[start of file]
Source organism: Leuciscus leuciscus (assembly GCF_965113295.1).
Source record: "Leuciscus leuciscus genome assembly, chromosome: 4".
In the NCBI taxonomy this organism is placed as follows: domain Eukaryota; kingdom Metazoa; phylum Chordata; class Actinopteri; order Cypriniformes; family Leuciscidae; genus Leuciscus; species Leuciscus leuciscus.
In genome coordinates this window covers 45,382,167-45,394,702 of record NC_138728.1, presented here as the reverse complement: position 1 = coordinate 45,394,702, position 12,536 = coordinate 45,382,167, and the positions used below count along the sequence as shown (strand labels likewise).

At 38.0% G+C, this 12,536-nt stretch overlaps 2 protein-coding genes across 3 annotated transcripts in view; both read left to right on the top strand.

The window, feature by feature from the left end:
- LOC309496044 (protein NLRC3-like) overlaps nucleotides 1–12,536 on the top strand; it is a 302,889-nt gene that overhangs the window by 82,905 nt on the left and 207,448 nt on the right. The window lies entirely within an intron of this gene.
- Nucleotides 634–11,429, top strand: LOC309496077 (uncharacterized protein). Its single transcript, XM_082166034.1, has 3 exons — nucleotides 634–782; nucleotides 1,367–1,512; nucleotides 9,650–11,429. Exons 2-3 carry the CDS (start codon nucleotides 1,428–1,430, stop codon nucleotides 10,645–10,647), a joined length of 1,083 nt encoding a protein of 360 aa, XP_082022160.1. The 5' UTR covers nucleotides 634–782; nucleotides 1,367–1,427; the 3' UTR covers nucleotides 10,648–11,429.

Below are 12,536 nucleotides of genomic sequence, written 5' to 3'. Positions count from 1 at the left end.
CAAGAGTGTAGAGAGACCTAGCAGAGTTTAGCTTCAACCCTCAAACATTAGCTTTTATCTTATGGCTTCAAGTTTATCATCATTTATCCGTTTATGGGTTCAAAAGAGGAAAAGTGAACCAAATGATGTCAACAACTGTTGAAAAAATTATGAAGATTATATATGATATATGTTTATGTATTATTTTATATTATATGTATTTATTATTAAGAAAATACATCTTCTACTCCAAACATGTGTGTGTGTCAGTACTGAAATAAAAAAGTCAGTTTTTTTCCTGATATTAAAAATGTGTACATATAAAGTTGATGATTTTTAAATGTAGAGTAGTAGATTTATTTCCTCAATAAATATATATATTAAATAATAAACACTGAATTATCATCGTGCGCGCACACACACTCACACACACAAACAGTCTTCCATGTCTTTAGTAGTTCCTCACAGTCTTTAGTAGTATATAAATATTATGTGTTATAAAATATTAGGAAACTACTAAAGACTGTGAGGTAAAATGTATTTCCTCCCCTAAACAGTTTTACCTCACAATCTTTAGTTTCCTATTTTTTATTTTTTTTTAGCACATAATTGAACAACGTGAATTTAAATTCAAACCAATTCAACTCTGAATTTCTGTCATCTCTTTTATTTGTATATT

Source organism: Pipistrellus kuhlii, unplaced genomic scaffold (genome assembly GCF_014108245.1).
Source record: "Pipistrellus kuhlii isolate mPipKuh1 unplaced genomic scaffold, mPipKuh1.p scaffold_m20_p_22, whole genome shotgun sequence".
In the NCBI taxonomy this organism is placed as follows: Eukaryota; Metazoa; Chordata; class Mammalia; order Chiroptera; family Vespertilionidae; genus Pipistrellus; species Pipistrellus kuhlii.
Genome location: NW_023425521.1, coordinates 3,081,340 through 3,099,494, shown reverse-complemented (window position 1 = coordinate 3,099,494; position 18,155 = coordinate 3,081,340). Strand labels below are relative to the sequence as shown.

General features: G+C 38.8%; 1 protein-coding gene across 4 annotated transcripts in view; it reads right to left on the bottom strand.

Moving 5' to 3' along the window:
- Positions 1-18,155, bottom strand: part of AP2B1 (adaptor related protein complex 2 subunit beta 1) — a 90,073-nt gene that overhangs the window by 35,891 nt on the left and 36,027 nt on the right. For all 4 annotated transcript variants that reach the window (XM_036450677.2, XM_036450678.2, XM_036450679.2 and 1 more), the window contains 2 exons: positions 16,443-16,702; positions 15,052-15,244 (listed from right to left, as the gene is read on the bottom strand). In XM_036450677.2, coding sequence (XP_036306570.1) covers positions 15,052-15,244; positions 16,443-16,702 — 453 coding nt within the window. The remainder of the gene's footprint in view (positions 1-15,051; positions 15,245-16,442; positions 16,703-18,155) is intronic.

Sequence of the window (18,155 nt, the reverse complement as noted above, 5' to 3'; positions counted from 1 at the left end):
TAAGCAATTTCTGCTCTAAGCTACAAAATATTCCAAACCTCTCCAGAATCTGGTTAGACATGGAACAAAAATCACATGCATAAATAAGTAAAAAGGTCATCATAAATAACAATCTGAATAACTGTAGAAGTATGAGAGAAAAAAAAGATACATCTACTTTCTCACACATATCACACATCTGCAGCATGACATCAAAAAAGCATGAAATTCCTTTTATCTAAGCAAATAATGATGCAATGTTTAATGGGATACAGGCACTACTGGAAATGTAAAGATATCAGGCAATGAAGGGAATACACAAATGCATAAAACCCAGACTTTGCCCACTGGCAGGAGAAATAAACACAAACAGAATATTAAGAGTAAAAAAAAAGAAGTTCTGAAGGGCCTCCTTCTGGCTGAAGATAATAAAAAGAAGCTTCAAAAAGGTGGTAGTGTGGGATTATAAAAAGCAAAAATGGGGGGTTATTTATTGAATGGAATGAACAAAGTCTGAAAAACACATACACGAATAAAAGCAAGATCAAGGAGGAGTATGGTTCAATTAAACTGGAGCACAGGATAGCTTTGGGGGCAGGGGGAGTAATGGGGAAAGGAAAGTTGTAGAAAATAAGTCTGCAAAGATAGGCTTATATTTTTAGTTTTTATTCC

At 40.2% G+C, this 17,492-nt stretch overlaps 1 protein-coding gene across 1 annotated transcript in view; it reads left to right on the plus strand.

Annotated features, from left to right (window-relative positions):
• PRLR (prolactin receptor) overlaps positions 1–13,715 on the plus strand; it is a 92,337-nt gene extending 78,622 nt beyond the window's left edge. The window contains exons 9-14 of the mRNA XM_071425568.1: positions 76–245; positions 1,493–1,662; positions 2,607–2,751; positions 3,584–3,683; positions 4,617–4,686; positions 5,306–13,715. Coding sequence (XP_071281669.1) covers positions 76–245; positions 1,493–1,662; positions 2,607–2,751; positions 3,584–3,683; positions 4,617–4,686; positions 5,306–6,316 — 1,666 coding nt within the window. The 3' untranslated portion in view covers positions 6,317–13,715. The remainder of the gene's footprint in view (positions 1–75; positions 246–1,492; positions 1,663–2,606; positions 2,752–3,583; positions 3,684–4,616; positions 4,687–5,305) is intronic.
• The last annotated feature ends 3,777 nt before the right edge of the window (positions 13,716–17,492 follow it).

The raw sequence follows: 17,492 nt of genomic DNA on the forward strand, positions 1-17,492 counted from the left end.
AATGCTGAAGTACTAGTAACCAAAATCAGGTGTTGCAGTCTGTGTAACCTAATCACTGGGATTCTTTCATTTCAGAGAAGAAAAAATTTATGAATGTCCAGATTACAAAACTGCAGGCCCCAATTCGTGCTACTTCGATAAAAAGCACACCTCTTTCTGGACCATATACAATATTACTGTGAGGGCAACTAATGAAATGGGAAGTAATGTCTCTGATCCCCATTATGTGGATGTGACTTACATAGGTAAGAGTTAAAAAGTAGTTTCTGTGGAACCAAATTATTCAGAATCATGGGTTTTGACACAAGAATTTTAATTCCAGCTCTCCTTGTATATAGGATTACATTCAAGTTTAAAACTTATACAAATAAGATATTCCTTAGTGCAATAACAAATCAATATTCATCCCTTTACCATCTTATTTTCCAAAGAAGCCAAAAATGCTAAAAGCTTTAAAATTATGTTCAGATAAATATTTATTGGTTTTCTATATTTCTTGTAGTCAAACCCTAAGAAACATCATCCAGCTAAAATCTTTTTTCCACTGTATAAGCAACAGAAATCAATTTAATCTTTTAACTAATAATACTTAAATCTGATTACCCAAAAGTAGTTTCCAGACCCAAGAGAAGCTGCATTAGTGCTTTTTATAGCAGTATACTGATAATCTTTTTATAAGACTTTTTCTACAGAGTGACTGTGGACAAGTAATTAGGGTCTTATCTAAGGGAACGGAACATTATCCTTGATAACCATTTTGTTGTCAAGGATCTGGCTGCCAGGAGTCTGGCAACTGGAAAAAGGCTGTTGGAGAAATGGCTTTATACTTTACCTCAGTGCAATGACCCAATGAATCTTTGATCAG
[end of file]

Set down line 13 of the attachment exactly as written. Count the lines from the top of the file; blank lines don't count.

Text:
In the NCBI taxonomy this organism is placed as follows: Eukaryota; Metazoa; Chordata; class Mammalia; order Chiroptera; family Vespertilionidae; genus Pipistrellus; species Pipistrellus kuhlii.